Like the rest of the international education sector in Australia, the Australian government development scholarships program, the Australia Awards, have been thrown into chaos by Covid-19. Does this moment of uncertainty offer an opportunity for the scholarships to reset?
The Australian government has been offering scholarships to international students in the region since 1948. The South East Asian Scholarship Scheme was a small program with the ambition of reshaping the view of Australia in South East Asia. What began with the South East Asian Scholarship Scheme is now the Australia Awards, a program managed by DFAT and open to countries across Africa, the Indian Ocean Rim, South East Asia and the Pacific. While the size of the current program is well down on the peak in the golden era between 2008 and 2013, it still forms a vital part of Australia’s diplomatic and development footprint. It also provides a supply of well qualified, driven and financially secure (after all the Australian government is footing the bill) students for Australian universities.
Like the rest of the international education sector, the Australia Awards have been turned upside down by border closures, university cutbacks and economic turmoil. The impact of the pandemic on some of Australia’s neighbouring countries that benefit from these scholarships has been huge. Indonesia, for example, has experienced severe infection rates and economic consequences. And while it has escaped the worst of the virus, the shrinking tourism sector has had a devastating impact in the Pacific.
So, the Australian government is faced with a conundrum. It cannot continue the Australia Awards with a 2021 intake unable to enter the country. But the need for programs such as the Australia Awards is likely to grow over coming years. From the outside, it appears that DFAT is hedging its bets, continuing with an application process for a 2022 intake, while members of the 2021 intake wait for their tickets to Australia.
My PhD research surveyed the full breadth of scholarships provided by the Australian government, from 1948 to 2018. Scholarships have been a remarkably resilient form of aid across that period, weathering changes in government, focus, economic circumstance and domestic policies. This points to the likelihood that the Australia Awards, or something like them, will be with us well after the pandemic is over. The other lesson that can be taken from this longevity, however, is that the Australian government has not taken many opportunities over the past 70 plus years to really look at the scholarship program. It has developed, iteration by iteration, with tweaks, name changes and recipient country changes.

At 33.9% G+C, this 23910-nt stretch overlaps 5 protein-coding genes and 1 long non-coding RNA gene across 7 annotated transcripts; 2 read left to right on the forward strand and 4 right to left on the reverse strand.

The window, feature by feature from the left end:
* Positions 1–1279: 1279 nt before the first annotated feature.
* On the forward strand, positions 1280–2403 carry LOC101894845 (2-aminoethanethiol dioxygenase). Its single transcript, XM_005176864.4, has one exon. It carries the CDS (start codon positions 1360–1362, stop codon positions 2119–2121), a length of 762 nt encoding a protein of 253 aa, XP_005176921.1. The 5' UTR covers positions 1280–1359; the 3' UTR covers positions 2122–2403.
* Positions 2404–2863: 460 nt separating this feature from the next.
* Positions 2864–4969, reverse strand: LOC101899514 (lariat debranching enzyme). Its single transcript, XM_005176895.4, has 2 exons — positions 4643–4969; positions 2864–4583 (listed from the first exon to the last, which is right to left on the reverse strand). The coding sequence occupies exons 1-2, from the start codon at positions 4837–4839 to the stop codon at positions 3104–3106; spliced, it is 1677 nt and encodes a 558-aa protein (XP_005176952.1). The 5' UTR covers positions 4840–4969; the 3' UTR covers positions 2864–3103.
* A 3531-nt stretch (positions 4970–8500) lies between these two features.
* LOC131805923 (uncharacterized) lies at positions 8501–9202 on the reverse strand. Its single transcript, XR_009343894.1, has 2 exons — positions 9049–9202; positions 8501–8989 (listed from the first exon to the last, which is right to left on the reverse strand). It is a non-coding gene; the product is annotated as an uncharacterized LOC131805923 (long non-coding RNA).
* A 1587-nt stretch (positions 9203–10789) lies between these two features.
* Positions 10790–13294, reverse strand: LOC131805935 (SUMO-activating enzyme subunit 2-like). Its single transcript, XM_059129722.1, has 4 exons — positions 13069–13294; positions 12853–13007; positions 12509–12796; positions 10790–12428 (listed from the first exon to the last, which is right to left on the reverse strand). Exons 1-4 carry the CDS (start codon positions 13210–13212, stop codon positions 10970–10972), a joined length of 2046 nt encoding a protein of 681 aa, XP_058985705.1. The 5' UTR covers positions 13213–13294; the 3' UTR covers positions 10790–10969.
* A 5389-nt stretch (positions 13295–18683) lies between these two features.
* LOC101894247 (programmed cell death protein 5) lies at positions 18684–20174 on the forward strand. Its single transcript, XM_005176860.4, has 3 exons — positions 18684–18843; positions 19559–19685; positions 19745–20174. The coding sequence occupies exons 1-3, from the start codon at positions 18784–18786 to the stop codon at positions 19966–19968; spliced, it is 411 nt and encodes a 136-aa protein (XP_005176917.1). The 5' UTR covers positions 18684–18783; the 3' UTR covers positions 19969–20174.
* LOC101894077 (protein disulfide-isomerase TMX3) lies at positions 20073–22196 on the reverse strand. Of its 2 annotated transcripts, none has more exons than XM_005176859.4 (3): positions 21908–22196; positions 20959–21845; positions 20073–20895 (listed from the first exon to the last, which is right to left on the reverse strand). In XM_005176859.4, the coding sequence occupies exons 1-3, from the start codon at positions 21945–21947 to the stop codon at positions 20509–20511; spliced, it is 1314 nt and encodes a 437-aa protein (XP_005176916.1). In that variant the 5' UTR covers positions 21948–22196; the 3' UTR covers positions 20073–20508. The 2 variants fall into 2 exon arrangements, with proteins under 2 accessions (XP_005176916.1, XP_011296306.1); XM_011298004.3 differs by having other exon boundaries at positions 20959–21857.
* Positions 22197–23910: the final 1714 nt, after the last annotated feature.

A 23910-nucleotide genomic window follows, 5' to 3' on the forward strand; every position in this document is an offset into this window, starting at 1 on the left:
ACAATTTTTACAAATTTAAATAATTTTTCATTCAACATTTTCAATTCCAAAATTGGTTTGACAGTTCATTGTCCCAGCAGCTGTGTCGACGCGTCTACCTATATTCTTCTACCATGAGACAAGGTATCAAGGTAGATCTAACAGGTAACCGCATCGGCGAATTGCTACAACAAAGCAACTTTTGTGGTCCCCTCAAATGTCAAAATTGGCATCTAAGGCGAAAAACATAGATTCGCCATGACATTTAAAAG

DFAT now has a chance to think about what the Australia Awards program is, and what it should be. What will a PhD candidate say about the history of scholarships in another seventy years? Will the government seize the opportunity for radical reform (for example the overseas student subsidies introduced by the Whitlam government or the Equity and Merit Scholarship Scheme designed by the Hawke government), or will we just keep plodding along (for example the transition from Australian Development Scholarships to Australia Awards)?
What is possible?
Now is the time that DFAT should be thinking about what it is trying to achieve through the Australia Awards. Scholarship programs like this have accumulated a lot of baggage over the years – they are about development, about diplomacy, about soft power, about making connections, about linkages, about leadership, about governance and so much more. That is too much for one program to achieve, but the woolly nature of scholarship effectiveness measures makes it possible without too many red flags.
But as recent research by Anne Campbell and Emelye Neff has demonstrated, this is not necessarily a good thing. Research has also shown that longer term scholarships achieve more of the goals that the Australian government seeks through the program, but shorter term programs are currently favoured. While there is greater gender equity than previously, this remains a significant issue in some country programs. Women and alumni with a disability also face significant barriers when they return home. And the huge focus on Masters level programs excludes many candidates, often people who have the potential to make the biggest changes in their communities.
By thinking about the fundamental purpose behind the Australia Awards, DFAT has the opportunity to reshape these scholarships for what is a very different environment to the one that existed in 1948, or even 2008. Perhaps the current Australia Awards scheme is not the best way for the goals of the Australian government to be achieved? Moving funding away from higher education scholarships and towards developing higher education systems would require a willingness to relinquish some of the control the scholarships provide, but it may prove a more effective measure. Focusing on PhD scholarships may allow for longer term engagement and deeper connections, but it requires investment and a greater tolerance for risk. And thinking about how to achieve equity of access to these opportunities is difficult, complicated and requires long term investment, but it can have a significant impact on the lives of some of the most marginalised people in the region.
The situation that Covid has forced upon us all offers DFAT an opportunity to be brave when it comes to scholarships. There is precedent for this. The South East Asian Scholarship Program was a little program with big ambitions. Imagine what is possible now.